Encyclopedia o f Chicago
Entries : Midway Airport
Midway Airport

Midway Airport

Municipal Airport, 1929
Between 1932 and 1961, Chicago's Midway Airport, located on Chicago's Southwest Side between 55th and 63rd Streets and Cicero and Central Avenues, boasted the title of world's busiest airport. At its peak in 1959 the municipal airport served 10 million passengers. In competition with O'Hare Field, however, which had opened in 1955, passenger traffic through Midway plummeted 60 percent by 1961, as the modern, convenient, and jet-friendly runways of O'Hare lured away travelers. The venerable “Munie” faced apparent obsolescence before reinventing itself following the deregulation of the airline industry in 1978. By the 1980s and 1990s, Chicago's outmoded airport had reemerged as a haven for small carriers serving Chicagoans with competitively priced transportation.

Private aircraft were the first planes to take off and land from the square-mile parcel of land leased by the city of Chicago from the Chicago Board of Education. In 1926 the city began leasing the field for commercial purposes. A single cinder runway served airmail traffic, and was dedicated Chicago Municipal Airport on December 12, 1927, offering mail, express, and passenger service. Officials rededicated the facility as Midway to honor the Pacific air and sea battle of World War II.

A bond issue funded construction of a passenger terminal and administration building in 1931, and federal grants in subsequent years covered major improvements in runway design, lighting, and safety and service features.

Mayor Kennelly at Midway Airport, 1947
A 1941 court case ordered the Chicago & Western Indiana Railroad to reroute its tracks to permit new runway construction at Midway, marking the triumphant evolution of Chicago as a national transportation hub. Passenger air travel at Midway during the war years soared and reached 1.3 million by 1945. Subsequent partnerships between the city, the airlines, and new agencies such as the Federal Aviation Administration helped modernize service at Midway. The airport's south terminal served new overseas international flights and housed U.S. Customs operations.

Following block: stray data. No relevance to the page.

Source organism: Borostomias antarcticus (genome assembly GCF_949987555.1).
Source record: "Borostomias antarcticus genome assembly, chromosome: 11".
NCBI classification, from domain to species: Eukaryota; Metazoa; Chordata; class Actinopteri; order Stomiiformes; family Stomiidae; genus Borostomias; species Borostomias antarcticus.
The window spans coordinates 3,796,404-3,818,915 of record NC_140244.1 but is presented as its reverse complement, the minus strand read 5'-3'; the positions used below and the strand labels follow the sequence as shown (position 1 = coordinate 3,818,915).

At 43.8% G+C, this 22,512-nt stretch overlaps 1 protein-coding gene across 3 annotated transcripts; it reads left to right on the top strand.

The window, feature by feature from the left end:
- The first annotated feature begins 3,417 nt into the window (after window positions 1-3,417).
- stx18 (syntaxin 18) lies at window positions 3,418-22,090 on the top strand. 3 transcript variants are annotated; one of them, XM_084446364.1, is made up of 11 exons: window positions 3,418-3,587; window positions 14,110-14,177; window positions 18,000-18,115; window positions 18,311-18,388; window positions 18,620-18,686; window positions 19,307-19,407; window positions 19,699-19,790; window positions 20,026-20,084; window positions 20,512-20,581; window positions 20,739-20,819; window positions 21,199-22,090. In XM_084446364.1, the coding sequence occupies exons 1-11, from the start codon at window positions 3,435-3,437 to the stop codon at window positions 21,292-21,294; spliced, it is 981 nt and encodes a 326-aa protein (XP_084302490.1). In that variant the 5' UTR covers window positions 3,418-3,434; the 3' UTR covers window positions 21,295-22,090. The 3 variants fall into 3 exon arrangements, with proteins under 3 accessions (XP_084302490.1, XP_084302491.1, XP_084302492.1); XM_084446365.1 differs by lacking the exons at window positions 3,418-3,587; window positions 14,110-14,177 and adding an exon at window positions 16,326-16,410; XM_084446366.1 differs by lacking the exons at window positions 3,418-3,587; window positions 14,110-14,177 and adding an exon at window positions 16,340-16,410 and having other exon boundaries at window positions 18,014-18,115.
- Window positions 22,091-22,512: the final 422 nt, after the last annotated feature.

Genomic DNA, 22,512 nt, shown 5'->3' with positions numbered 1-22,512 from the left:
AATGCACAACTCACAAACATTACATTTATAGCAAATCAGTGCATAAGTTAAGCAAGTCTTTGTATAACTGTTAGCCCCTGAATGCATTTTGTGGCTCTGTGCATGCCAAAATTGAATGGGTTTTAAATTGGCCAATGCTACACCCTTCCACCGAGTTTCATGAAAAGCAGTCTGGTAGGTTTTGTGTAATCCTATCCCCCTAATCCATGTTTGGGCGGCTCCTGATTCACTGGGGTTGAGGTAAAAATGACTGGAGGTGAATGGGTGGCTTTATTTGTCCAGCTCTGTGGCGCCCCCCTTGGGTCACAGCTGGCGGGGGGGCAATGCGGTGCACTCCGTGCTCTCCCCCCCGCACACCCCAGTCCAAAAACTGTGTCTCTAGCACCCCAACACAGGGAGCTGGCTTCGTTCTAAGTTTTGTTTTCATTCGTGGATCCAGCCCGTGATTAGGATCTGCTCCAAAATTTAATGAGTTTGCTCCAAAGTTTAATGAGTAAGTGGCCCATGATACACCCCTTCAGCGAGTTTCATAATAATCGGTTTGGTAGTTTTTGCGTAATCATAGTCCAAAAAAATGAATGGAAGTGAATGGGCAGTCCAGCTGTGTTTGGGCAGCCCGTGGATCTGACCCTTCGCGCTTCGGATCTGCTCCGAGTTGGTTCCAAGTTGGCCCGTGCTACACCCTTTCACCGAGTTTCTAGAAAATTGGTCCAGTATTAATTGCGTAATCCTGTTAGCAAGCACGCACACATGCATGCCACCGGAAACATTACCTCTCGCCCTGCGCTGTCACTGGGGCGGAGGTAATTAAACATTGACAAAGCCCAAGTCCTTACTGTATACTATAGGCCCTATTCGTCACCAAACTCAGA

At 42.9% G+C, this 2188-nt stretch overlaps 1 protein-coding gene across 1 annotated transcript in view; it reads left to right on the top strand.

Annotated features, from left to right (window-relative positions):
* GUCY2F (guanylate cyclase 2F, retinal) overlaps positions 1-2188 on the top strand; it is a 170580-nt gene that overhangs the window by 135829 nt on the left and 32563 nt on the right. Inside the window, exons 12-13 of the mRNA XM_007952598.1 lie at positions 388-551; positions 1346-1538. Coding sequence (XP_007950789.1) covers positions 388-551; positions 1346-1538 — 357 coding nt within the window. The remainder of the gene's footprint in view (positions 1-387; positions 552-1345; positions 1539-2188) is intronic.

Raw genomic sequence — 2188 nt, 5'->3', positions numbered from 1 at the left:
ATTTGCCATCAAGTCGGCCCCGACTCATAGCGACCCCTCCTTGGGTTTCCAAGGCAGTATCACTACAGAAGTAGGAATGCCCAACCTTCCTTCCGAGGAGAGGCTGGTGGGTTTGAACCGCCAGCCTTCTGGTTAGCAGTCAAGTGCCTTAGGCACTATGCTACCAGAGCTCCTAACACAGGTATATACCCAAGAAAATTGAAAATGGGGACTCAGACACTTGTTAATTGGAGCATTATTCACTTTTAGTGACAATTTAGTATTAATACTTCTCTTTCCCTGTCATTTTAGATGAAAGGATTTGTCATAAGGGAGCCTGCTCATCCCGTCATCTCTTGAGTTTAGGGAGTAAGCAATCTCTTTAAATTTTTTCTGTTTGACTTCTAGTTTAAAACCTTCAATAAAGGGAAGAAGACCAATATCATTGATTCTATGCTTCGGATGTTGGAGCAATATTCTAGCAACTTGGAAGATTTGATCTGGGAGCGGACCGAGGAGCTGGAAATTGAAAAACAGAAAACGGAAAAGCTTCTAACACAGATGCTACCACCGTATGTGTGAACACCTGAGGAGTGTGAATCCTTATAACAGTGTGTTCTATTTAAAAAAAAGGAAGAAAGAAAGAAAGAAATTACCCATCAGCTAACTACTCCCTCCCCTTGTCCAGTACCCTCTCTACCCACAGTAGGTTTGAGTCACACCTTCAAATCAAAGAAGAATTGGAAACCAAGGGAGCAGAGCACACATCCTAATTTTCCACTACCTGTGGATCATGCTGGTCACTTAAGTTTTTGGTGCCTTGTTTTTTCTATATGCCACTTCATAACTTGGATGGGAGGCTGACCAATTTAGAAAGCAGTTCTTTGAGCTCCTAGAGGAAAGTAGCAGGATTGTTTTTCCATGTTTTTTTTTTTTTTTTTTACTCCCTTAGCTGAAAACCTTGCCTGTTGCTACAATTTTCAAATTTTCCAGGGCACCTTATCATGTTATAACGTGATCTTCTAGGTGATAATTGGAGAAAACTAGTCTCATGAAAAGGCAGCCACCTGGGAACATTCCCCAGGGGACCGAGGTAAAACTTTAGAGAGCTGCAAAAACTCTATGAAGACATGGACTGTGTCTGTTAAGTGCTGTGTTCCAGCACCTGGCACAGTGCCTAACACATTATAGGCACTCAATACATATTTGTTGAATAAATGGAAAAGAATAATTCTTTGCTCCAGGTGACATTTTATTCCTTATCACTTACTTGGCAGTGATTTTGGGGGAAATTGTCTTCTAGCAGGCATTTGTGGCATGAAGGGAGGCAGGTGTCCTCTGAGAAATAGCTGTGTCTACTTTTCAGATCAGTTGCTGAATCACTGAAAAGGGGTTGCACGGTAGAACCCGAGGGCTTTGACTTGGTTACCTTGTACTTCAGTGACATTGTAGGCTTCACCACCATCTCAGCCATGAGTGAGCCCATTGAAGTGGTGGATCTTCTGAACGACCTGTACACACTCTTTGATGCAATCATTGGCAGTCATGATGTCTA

At what should have been its greatest hour, Midway fell prey to technological changes in aviation. The requirements of supersonic air travel, such as longer runways, drew carriers to larger and more convenient O'Hare. The city of Chicago provided sustaining infusions of cash to Midway investing $10 million in renovation funds in 1968, and supported construction of the nearby Stevenson Expressway as an artery to restore Midway's passenger supply. A few major carriers returned, but by 1976, only Delta Airlines continued to service the fallen giant.

Deregulation of the airline industry spurred entrepreneurship by new carriers and helped resuscitate the beleaguered airport after 1978. Upstart Midway Airlines formed to challenge major carrier dominance at O'Hare. It became the airport's flagship, supplying more than half of its passenger volume by 1990. Midway Airlines required reorganization, but the model inspired other carriers, such as Southwest Airlines. By the mid-1990s, Midway offered an alternative to O'Hare for cost-conscious travelers and families lured to the Southwest Side by competitive fares to popular destinations. Bolstered by construction of rapid transit service to the Loop, Midway has again become a vital circuit in Chicago's transportation system.

Casey, John A. Chicago Aviation and Airports: The First Forty Years, 1926–1966. 1966.